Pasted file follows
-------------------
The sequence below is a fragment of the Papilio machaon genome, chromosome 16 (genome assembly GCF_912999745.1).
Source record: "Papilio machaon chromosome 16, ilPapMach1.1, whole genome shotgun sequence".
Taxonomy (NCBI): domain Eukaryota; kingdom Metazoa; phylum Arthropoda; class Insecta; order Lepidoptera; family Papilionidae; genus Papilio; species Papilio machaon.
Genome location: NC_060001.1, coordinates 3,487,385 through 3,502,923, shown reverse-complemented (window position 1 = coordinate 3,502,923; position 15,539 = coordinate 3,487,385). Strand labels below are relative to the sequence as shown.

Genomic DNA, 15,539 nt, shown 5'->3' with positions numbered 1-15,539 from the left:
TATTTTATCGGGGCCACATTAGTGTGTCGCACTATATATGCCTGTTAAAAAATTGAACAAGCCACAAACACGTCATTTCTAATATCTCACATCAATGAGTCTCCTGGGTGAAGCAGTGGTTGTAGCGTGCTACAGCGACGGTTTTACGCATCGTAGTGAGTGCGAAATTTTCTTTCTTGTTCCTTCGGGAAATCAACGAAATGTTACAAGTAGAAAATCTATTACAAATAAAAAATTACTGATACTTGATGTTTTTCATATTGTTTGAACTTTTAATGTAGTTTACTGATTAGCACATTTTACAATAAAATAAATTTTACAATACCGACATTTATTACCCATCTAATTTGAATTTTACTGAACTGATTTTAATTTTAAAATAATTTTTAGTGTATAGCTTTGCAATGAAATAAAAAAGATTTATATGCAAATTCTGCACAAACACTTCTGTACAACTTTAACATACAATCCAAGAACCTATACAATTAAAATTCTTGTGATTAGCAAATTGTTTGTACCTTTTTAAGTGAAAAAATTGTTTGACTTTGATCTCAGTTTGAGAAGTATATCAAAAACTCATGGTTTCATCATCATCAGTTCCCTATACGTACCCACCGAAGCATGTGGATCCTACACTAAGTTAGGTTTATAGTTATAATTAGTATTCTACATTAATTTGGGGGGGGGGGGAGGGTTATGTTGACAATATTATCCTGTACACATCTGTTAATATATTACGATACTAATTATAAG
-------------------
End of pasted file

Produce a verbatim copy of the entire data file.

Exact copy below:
The sequence below is a fragment of the Papilio machaon genome, chromosome 16 (genome assembly GCF_912999745.1).
Source record: "Papilio machaon chromosome 16, ilPapMach1.1, whole genome shotgun sequence".
Taxonomy (NCBI): domain Eukaryota; kingdom Metazoa; phylum Arthropoda; class Insecta; order Lepidoptera; family Papilionidae; genus Papilio; species Papilio machaon.
Genome location: NC_060001.1, coordinates 3,487,385 through 3,502,923, shown reverse-complemented (window position 1 = coordinate 3,502,923; position 15,539 = coordinate 3,487,385). Strand labels below are relative to the sequence as shown.

Genomic DNA, 15,539 nt, shown 5'->3' with positions numbered 1-15,539 from the left:
TATTTTATCGGGGCCACATTAGTGTGTCGCACTATATATGCCTGTTAAAAAATTGAACAAGCCACAAACACGTCATTTCTAATATCTCACATCAATGAGTCTCCTGGGTGAAGCAGTGGTTGTAGCGTGCTACAGCGACGGTTTTACGCATCGTAGTGAGTGCGAAATTTTCTTTCTTGTTCCTTCGGGAAATCAACGAAATGTTACAAGTAGAAAATCTATTACAAATAAAAAATTACTGATACTTGATGTTTTTCATATTGTTTGAACTTTTAATGTAGTTTACTGATTAGCACATTTTACAATAAAATAAATTTTACAATACCGACATTTATTACCCATCTAATTTGAATTTTACTGAACTGATTTTAATTTTAAAATAATTTTTAGTGTATAGCTTTGCAATGAAATAAAAAAGATTTATATGCAAATTCTGCACAAACACTTCTGTACAACTTTAACATACAATCCAAGAACCTATACAATTAAAATTCTTGTGATTAGCAAATTGTTTGTACCTTTTTAAGTGAAAAAATTGTTTGACTTTGATCTCAGTTTGAGAAGTATATCAAAAACTCATGGTTTCATCATCATCAGTTCCCTATACGTACCCACCGAAGCATGTGGATCCTACACTAAGTTAGGTTTATAGTTATAATTAGTATTCTACATTAATTTGGGGGGGGGGGGAGGGTTATGTTGACAATATTATCCTGTACACATCTGTTAATATATTACGATACTAATTATAAG